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EPA Helps States and Utilities Tap into Greater Energy Efficiency Savings
Release Date: 05/05/2010
Contact Information: Enesta Jones, email@example.com, 202-564-7873, 202-564-4355
WASHINGTON - In partnership with several states and utilities, the U.S. Environmental Protection Agency (EPA) today announced a new pilot program designed to further improve commercial building energy efficiency. Building Performance with Energy Star will help utilities and state energy efficiency programs achieve increased energy savings and fight climate change by strategically pursuing whole building energy improvements with their business customers. The pilot program is being launched with Energy Star partners Commonwealth Edison, Mass Save, MidAmerican, National Grid, New Jersey's Clean Energy Program, Pacific Gas & Electric, Southern California Edison and Focus on Energy.
Modeled after the successful Home Performance with Energy Star program, Building Performance with Energy Star will provide a framework for regional energy efficiency programs to align their financial incentives and technical assistance with a comprehensive approach to building upgrades. Building Performance with Energy Star includes several key elements to help states and utilities promote an inclusive strategy for improving energy efficiency. These elements include measuring energy use with EPA’s online energy measurement and tracking tool, Portfolio Manager, to score building performance; approaching energy efficiency opportunities in light of findings from whole building assessments; and creating a robust delivery network for whole building efficiency services.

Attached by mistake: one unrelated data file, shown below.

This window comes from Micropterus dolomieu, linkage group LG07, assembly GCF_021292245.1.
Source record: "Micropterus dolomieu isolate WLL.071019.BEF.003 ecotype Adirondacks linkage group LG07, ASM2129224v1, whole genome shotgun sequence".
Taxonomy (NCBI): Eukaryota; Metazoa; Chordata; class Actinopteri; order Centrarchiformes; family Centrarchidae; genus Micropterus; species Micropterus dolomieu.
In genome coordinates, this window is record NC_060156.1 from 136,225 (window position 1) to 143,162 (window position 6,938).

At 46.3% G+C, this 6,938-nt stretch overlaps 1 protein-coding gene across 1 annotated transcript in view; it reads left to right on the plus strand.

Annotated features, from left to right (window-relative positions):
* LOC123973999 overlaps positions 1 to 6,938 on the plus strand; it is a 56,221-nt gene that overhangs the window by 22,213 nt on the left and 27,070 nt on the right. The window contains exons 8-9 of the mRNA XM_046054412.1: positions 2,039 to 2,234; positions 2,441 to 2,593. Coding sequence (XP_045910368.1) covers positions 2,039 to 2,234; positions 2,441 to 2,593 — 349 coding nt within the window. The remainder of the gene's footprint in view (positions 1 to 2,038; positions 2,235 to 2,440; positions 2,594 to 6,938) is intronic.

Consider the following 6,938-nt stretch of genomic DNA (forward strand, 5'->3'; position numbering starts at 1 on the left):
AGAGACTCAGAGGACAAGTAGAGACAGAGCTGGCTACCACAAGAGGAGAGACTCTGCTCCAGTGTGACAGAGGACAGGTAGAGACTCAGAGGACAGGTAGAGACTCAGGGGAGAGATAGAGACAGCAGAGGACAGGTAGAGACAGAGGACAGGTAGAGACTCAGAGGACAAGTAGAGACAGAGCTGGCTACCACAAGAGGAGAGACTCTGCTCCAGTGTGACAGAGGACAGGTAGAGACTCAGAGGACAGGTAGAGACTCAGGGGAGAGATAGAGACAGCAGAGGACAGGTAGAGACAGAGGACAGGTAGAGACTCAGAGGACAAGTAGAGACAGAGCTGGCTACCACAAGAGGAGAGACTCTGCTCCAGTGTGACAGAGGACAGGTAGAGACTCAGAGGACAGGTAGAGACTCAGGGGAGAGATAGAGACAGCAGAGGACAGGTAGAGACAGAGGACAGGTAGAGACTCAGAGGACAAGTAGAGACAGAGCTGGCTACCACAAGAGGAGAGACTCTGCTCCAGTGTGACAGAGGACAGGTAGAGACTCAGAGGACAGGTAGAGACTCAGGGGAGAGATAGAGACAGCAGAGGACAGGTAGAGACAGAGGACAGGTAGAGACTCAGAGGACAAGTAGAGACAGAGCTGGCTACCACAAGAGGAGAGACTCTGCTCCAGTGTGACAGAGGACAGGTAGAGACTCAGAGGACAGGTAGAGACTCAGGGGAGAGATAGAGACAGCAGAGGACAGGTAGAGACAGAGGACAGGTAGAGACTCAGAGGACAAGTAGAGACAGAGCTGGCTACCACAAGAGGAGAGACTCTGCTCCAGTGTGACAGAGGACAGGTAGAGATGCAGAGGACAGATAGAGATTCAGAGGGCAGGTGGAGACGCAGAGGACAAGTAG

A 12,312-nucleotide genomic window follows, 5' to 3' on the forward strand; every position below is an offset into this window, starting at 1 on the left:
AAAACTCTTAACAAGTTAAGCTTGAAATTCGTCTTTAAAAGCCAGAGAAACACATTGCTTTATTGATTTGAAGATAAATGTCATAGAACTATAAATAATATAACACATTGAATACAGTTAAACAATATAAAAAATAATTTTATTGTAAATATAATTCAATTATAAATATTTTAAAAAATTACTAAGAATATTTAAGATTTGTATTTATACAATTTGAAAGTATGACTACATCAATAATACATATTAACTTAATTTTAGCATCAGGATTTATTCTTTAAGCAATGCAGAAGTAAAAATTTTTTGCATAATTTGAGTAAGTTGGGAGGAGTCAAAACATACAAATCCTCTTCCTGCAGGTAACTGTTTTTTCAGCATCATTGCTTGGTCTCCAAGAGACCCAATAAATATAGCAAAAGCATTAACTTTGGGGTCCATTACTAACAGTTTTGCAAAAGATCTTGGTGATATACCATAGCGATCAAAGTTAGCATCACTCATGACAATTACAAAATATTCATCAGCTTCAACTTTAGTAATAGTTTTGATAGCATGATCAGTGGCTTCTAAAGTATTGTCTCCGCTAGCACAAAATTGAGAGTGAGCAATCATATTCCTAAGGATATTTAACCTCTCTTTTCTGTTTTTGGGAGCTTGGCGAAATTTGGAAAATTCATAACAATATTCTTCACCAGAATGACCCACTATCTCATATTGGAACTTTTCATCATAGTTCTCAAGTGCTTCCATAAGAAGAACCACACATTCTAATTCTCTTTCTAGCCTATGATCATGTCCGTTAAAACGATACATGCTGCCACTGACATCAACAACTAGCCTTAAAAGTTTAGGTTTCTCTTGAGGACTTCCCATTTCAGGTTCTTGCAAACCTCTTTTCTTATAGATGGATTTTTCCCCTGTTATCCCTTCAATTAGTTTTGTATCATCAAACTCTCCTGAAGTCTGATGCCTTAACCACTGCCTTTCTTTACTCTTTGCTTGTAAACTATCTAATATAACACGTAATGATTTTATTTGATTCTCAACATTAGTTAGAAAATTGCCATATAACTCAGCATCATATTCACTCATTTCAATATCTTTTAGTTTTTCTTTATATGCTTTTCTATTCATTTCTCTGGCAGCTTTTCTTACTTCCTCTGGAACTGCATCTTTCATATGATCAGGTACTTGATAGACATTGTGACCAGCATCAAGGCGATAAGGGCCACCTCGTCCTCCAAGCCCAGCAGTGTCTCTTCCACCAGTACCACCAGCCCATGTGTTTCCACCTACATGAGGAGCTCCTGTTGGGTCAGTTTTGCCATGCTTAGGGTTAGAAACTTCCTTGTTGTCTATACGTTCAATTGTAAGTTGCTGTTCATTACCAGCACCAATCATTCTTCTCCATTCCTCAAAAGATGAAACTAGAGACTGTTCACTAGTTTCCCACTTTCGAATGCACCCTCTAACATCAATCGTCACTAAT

Utilities and states that partner with EPA will use Building Performance with Energy Star to help business customers strategically plan and implement energy efficiency improvements over time – e.g., starting with low-payback measures that can create revenue to fund capital upgrades in the future. Building Performance with Energy Star can also be used to help customers identify buildings with the most opportunities for improvement and prioritize technical assistance and incentives for projects that will deliver the largest energy savings.
Energy use in commercial buildings accounts for 17 percent of U.S. greenhouse gas emissions at a cost of over $100 billion per year. Thousands of businesses and organizations work with the Energy Star program and are saving billions of dollars and preventing millions of tons of greenhouse gas emissions from entering our atmosphere each year.
Learn more: http://www.energystar.gov/index.cfm?c=reps.pt_reps